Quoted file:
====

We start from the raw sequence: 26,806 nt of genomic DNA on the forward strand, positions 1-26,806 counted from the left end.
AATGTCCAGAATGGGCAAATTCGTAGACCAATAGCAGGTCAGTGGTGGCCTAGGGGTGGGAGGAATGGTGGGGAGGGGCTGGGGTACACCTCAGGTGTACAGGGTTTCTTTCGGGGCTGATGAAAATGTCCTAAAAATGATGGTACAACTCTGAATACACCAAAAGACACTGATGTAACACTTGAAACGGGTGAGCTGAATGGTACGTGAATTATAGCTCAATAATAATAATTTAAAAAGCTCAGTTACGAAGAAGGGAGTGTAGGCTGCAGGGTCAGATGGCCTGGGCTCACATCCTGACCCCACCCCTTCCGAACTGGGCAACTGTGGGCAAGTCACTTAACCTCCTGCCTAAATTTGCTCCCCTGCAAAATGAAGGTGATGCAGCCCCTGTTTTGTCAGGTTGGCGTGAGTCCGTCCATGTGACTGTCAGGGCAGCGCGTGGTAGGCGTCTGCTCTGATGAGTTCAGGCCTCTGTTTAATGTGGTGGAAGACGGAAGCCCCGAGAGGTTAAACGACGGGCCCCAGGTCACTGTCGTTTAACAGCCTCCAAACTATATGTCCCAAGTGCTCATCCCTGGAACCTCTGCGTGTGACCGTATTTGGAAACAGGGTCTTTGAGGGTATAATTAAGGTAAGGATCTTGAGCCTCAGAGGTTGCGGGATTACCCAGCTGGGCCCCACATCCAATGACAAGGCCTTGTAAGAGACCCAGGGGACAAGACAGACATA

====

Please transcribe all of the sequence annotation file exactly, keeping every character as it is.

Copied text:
We start from the raw sequence: 26,806 nt of genomic DNA on the forward strand, positions 1-26,806 counted from the left end.
AATGTCCAGAATGGGCAAATTCGTAGACCAATAGCAGGTCAGTGGTGGCCTAGGGGTGGGAGGAATGGTGGGGAGGGGCTGGGGTACACCTCAGGTGTACAGGGTTTCTTTCGGGGCTGATGAAAATGTCCTAAAAATGATGGTACAACTCTGAATACACCAAAAGACACTGATGTAACACTTGAAACGGGTGAGCTGAATGGTACGTGAATTATAGCTCAATAATAATAATTTAAAAAGCTCAGTTACGAAGAAGGGAGTGTAGGCTGCAGGGTCAGATGGCCTGGGCTCACATCCTGACCCCACCCCTTCCGAACTGGGCAACTGTGGGCAAGTCACTTAACCTCCTGCCTAAATTTGCTCCCCTGCAAAATGAAGGTGATGCAGCCCCTGTTTTGTCAGGTTGGCGTGAGTCCGTCCATGTGACTGTCAGGGCAGCGCGTGGTAGGCGTCTGCTCTGATGAGTTCAGGCCTCTGTTTAATGTGGTGGAAGACGGAAGCCCCGAGAGGTTAAACGACGGGCCCCAGGTCACTGTCGTTTAACAGCCTCCAAACTATATGTCCCAAGTGCTCATCCCTGGAACCTCTGCGTGTGACCGTATTTGGAAACAGGGTCTTTGAGGGTATAATTAAGGTAAGGATCTTGAGCCTCAGAGGTTGCGGGATTACCCAGCTGGGCCCCACATCCAATGACAAGGCCTTGTAAGAGACCCAGGGGACAAGACAGACATA